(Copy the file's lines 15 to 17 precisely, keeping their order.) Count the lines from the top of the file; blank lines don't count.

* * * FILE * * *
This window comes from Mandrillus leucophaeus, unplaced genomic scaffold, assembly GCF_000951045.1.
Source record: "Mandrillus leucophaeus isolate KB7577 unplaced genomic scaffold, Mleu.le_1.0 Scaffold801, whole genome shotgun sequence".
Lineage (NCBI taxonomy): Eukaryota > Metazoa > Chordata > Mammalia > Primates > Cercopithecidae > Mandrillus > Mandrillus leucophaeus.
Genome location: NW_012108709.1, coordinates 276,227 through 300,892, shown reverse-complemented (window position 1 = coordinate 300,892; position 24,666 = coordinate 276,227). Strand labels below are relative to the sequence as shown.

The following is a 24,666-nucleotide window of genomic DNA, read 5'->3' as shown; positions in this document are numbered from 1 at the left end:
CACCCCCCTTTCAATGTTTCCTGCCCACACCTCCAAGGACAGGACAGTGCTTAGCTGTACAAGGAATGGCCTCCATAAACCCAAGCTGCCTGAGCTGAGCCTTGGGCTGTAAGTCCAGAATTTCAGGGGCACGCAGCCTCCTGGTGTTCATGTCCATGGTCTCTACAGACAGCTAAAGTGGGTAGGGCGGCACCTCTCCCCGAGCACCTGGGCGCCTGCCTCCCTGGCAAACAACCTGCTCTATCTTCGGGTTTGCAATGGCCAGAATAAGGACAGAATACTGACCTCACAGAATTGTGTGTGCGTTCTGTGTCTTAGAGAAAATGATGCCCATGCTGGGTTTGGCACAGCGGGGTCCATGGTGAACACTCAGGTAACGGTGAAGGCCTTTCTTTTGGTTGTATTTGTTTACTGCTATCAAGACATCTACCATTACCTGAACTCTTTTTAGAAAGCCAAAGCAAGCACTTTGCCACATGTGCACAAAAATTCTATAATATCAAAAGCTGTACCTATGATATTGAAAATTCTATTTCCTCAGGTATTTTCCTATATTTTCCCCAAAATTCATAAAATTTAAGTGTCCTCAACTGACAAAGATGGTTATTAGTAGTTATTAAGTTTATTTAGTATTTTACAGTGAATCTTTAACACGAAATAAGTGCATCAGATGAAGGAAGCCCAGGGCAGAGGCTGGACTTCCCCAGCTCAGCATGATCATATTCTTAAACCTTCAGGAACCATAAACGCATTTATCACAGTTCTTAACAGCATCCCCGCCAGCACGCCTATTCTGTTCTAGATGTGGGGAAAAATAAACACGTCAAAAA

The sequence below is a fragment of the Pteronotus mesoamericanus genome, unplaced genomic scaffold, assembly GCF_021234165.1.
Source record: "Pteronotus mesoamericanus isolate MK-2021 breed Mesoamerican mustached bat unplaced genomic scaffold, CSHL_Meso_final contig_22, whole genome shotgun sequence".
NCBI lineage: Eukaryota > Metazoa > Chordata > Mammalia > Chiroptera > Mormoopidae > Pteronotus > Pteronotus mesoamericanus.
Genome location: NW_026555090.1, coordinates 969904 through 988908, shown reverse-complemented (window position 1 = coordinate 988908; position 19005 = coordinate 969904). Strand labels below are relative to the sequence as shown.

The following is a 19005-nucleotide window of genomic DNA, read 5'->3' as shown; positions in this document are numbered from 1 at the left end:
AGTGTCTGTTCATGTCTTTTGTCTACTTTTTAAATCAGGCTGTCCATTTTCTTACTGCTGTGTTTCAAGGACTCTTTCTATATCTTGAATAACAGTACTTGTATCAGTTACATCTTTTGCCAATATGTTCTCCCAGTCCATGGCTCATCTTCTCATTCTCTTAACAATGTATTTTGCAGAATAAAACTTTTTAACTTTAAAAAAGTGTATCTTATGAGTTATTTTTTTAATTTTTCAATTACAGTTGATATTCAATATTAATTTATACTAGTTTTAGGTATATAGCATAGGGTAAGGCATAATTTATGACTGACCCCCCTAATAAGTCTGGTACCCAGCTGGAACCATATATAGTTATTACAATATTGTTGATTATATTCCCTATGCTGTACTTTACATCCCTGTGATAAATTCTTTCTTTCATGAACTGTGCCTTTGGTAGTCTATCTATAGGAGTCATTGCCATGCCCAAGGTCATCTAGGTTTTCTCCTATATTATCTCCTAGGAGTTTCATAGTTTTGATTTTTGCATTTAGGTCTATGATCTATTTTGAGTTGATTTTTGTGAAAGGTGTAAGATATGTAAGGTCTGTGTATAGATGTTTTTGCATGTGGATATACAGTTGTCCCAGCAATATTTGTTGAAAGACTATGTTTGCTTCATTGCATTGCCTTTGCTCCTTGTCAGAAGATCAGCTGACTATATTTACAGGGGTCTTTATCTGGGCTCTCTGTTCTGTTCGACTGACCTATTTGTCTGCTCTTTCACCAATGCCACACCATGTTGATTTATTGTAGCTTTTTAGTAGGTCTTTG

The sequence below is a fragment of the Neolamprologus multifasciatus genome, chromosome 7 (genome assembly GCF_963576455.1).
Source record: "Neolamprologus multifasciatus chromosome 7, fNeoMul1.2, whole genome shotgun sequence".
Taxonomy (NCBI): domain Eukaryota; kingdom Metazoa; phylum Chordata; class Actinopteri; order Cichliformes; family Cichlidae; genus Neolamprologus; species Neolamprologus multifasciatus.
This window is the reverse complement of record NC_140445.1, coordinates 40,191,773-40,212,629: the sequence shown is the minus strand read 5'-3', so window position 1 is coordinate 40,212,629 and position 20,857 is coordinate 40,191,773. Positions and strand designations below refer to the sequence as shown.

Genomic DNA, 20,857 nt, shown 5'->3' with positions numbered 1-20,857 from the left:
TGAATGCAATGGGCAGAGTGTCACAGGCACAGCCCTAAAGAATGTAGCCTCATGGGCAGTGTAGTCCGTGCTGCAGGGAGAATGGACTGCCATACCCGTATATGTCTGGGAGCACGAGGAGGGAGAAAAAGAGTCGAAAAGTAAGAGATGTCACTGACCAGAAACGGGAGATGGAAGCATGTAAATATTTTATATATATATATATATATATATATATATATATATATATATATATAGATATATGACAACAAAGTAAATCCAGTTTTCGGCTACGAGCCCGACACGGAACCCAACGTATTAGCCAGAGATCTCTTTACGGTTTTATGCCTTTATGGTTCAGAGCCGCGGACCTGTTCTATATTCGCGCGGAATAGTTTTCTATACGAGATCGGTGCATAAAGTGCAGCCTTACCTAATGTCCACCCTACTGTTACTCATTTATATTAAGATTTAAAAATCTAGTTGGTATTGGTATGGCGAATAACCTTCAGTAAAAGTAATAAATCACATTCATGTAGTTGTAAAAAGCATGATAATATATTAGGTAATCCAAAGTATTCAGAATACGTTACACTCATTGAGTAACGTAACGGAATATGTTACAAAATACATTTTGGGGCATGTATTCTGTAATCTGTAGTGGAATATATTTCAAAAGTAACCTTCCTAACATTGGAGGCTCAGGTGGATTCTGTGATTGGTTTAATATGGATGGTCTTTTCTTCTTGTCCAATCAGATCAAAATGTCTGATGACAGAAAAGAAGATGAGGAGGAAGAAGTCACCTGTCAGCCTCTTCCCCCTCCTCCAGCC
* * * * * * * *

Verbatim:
Taxonomy (NCBI): domain Eukaryota; kingdom Metazoa; phylum Chordata; class Actinopteri; order Cichliformes; family Cichlidae; genus Neolamprologus; species Neolamprologus multifasciatus.
This window is the reverse complement of record NC_140445.1, coordinates 40,191,773-40,212,629: the sequence shown is the minus strand read 5'-3', so window position 1 is coordinate 40,212,629 and position 20,857 is coordinate 40,191,773. Positions and strand designations below refer to the sequence as shown.

Genomic DNA, 20,857 nt, shown 5'->3' with positions numbered 1-20,857 from the left: